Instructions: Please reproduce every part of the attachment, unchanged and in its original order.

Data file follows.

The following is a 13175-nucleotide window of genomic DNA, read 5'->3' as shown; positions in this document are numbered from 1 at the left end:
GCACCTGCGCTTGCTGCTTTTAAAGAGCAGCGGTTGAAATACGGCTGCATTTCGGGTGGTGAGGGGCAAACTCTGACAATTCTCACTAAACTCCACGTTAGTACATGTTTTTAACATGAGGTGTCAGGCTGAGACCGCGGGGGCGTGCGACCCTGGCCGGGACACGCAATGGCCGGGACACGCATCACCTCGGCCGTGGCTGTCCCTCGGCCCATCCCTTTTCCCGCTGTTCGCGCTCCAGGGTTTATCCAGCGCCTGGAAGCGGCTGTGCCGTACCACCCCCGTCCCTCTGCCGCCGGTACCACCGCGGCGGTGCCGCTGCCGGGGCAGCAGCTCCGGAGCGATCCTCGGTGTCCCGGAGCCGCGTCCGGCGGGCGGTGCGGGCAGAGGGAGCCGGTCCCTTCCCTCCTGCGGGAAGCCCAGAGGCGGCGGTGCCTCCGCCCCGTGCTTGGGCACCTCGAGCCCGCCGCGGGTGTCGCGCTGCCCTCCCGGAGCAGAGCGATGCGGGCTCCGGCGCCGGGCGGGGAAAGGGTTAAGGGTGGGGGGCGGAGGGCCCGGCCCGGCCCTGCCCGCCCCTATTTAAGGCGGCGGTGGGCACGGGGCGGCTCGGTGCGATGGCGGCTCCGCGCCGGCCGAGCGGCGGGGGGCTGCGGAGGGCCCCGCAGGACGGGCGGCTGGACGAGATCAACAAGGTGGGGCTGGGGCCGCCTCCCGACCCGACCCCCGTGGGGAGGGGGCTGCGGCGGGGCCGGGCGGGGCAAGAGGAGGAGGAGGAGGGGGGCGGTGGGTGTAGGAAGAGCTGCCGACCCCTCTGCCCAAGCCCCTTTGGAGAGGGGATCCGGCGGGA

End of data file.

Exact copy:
The following is a 13175-nucleotide window of genomic DNA, read 5'->3' as shown; positions in this document are numbered from 1 at the left end:
GCACCTGCGCTTGCTGCTTTTAAAGAGCAGCGGTTGAAATACGGCTGCATTTCGGGTGGTGAGGGGCAAACTCTGACAATTCTCACTAAACTCCACGTTAGTACATGTTTTTAACATGAGGTGTCAGGCTGAGACCGCGGGGGCGTGCGACCCTGGCCGGGACACGCAATGGCCGGGACACGCATCACCTCGGCCGTGGCTGTCCCTCGGCCCATCCCTTTTCCCGCTGTTCGCGCTCCAGGGTTTATCCAGCGCCTGGAAGCGGCTGTGCCGTACCACCCCCGTCCCTCTGCCGCCGGTACCACCGCGGCGGTGCCGCTGCCGGGGCAGCAGCTCCGGAGCGATCCTCGGTGTCCCGGAGCCGCGTCCGGCGGGCGGTGCGGGCAGAGGGAGCCGGTCCCTTCCCTCCTGCGGGAAGCCCAGAGGCGGCGGTGCCTCCGCCCCGTGCTTGGGCACCTCGAGCCCGCCGCGGGTGTCGCGCTGCCCTCCCGGAGCAGAGCGATGCGGGCTCCGGCGCCGGGCGGGGAAAGGGTTAAGGGTGGGGGGCGGAGGGCCCGGCCCGGCCCTGCCCGCCCCTATTTAAGGCGGCGGTGGGCACGGGGCGGCTCGGTGCGATGGCGGCTCCGCGCCGGCCGAGCGGCGGGGGGCTGCGGAGGGCCCCGCAGGACGGGCGGCTGGACGAGATCAACAAGGTGGGGCTGGGGCCGCCTCCCGACCCGACCCCCGTGGGGAGGGGGCTGCGGCGGGGCCGGGCGGGGCAAGAGGAGGAGGAGGAGGGGGGCGGTGGGTGTAGGAAGAGCTGCCGACCCCTCTGCCCAAGCCCCTTTGGAGAGGGGATCCGGCGGGA